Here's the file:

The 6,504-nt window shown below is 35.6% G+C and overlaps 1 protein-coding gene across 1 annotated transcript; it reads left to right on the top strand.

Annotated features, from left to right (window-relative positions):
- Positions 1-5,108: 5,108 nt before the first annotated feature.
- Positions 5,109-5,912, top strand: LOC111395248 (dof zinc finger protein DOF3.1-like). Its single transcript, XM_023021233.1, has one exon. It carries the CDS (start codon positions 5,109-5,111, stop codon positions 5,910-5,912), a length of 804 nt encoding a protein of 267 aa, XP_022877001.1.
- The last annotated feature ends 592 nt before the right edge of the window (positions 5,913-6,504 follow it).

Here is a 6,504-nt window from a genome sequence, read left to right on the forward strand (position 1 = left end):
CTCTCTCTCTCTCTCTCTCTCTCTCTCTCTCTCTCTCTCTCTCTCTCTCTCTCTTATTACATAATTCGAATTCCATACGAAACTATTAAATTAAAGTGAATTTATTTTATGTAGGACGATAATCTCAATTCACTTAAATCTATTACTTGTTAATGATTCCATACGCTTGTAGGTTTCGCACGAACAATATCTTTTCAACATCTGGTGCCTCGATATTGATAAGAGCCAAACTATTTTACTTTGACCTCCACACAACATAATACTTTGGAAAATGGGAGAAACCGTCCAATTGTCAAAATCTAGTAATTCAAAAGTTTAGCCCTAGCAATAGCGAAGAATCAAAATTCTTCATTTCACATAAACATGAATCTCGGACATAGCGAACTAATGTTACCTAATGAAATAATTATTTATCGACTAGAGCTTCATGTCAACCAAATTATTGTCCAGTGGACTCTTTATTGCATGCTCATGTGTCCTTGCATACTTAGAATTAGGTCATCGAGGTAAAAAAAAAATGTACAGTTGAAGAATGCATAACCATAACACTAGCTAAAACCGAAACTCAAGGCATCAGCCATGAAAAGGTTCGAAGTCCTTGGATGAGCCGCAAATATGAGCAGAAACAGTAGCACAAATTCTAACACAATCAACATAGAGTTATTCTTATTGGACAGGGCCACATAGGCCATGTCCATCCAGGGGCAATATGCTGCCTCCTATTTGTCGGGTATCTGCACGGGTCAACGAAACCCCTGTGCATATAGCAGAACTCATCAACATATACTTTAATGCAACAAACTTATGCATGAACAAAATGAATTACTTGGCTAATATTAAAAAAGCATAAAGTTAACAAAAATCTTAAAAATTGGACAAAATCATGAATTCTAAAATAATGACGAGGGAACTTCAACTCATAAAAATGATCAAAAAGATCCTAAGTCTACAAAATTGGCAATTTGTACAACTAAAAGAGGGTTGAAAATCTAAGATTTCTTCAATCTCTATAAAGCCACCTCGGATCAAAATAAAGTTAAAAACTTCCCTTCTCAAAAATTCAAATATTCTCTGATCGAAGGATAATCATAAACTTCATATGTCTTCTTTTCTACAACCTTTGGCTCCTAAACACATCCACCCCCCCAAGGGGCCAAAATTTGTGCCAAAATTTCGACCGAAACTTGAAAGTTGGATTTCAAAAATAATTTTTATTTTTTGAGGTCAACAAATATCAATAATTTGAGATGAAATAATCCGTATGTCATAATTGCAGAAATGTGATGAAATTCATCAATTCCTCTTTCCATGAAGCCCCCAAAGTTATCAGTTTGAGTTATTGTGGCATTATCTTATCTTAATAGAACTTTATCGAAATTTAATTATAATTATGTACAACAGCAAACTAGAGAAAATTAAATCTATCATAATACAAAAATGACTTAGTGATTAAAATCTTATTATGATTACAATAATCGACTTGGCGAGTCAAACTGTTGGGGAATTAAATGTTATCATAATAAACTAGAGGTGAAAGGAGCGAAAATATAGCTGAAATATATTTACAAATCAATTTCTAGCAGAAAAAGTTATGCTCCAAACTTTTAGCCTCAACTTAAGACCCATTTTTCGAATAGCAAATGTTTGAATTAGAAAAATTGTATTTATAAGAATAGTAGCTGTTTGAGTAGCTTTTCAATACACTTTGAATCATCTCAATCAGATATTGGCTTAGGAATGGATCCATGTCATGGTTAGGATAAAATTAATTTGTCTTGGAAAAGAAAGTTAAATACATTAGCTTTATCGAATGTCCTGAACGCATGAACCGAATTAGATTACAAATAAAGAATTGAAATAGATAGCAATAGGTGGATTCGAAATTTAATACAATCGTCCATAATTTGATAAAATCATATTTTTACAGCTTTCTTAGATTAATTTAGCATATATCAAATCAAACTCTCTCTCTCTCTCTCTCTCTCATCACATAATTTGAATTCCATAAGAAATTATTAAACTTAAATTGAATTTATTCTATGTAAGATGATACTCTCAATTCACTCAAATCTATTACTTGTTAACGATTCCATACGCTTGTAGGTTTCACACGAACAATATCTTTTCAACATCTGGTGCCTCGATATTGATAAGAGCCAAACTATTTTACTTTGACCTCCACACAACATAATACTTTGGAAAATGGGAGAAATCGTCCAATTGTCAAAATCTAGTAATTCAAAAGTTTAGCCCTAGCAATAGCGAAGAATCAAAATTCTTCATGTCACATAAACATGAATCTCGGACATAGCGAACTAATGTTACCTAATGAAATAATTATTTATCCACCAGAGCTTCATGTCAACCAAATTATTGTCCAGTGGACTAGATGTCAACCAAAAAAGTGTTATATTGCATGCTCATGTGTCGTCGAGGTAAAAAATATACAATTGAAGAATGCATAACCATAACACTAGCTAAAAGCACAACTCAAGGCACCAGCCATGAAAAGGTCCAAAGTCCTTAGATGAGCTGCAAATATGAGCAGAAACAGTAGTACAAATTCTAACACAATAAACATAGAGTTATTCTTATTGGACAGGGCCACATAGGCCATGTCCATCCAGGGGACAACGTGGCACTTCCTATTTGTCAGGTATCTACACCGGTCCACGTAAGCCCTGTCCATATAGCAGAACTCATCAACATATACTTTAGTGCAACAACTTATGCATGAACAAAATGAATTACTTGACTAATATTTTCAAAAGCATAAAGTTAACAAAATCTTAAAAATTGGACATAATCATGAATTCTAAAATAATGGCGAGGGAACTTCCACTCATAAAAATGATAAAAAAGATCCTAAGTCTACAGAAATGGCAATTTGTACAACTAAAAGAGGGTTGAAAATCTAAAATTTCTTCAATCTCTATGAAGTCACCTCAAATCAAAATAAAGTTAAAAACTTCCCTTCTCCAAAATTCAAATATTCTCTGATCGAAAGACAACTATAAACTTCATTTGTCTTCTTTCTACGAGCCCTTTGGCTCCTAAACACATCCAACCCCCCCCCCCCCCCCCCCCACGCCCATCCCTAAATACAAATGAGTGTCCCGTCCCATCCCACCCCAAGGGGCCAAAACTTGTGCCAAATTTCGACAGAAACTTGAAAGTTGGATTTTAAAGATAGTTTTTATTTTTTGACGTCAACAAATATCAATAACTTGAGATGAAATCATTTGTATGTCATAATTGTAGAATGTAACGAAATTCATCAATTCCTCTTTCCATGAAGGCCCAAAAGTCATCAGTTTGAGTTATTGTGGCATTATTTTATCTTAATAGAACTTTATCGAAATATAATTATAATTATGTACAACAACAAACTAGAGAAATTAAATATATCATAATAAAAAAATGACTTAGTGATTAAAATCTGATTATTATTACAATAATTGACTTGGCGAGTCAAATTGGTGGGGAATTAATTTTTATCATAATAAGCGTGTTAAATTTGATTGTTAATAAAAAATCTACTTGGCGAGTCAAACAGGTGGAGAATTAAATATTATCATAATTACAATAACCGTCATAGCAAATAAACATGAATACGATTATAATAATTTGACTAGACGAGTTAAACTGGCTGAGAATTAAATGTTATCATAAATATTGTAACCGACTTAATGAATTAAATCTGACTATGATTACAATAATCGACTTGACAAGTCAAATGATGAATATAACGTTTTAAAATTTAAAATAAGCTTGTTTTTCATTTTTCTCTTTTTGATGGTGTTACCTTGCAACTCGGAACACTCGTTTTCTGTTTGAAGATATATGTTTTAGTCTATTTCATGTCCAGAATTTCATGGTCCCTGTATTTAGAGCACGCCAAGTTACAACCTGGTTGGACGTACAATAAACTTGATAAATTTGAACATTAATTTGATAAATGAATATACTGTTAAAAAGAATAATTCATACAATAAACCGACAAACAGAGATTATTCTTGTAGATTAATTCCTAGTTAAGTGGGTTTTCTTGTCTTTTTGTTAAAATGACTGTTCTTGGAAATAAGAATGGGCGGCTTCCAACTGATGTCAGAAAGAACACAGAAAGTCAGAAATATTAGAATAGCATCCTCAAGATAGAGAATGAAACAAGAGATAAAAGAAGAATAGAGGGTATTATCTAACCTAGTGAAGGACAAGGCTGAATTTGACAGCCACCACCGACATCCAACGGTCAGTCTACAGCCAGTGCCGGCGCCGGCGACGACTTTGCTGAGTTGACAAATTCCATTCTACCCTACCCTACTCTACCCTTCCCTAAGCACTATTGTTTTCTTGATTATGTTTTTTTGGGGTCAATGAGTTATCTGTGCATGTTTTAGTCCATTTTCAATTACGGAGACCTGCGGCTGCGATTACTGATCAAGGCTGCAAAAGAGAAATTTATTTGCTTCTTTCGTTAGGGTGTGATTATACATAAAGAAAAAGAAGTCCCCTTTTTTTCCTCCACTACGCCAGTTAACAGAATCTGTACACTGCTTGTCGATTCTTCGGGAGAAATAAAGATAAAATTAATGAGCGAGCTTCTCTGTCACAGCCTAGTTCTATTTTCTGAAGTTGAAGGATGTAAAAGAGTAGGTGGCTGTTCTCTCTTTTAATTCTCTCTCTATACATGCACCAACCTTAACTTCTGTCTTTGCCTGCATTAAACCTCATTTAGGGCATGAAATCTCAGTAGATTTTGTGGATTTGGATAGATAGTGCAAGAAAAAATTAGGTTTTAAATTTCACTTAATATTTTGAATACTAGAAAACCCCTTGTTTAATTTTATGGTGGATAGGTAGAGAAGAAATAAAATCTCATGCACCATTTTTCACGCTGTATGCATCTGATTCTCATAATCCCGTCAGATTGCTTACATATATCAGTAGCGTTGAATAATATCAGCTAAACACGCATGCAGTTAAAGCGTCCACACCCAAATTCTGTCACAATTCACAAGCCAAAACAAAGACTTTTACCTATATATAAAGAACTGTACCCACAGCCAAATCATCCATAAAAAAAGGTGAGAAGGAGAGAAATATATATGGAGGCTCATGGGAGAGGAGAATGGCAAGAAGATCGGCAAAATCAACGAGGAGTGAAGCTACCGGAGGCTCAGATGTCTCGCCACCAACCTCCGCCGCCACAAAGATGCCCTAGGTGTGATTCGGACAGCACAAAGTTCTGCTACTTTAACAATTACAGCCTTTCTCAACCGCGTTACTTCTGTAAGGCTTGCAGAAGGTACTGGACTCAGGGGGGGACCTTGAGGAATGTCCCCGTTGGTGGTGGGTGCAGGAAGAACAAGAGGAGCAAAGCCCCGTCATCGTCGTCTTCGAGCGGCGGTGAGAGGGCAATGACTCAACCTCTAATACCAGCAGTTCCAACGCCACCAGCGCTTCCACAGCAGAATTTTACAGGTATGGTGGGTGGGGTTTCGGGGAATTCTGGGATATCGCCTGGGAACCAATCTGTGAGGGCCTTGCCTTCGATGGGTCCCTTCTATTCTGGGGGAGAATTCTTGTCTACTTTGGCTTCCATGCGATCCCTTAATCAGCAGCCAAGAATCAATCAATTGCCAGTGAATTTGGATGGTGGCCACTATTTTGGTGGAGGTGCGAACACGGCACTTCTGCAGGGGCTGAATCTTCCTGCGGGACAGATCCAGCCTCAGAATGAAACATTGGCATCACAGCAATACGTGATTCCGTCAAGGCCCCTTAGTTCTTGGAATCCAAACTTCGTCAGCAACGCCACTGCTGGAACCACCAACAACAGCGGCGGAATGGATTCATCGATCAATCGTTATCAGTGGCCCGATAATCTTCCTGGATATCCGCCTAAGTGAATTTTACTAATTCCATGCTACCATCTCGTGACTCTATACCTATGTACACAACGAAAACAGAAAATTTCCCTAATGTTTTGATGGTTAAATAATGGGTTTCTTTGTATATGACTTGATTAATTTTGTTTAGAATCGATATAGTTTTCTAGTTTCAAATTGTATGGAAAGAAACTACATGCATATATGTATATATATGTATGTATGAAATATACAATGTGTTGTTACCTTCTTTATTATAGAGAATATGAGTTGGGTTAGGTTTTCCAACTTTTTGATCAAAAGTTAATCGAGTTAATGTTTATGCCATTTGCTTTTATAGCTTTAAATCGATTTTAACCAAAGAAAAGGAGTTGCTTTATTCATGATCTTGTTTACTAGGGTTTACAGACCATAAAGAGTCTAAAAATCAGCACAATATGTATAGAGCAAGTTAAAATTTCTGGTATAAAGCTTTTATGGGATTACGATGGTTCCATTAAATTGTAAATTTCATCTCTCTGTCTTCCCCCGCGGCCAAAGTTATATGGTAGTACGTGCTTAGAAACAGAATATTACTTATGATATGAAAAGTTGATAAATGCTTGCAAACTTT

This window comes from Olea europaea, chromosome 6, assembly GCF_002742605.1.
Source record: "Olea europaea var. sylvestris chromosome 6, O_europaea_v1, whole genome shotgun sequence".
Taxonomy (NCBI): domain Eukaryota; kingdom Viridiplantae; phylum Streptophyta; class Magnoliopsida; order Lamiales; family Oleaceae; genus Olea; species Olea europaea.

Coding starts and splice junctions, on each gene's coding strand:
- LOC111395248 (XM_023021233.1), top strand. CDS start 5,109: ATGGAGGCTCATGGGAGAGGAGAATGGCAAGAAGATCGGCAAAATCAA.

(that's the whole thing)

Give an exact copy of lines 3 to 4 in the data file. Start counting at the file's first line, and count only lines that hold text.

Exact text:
- Positions 1-5,108: 5,108 nt before the first annotated feature.
- Positions 5,109-5,912, top strand: LOC111395248 (dof zinc finger protein DOF3.1-like). Its single transcript, XM_023021233.1, has one exon. It carries the CDS (start codon positions 5,109-5,111, stop codon positions 5,910-5,912), a length of 804 nt encoding a protein of 267 aa, XP_022877001.1.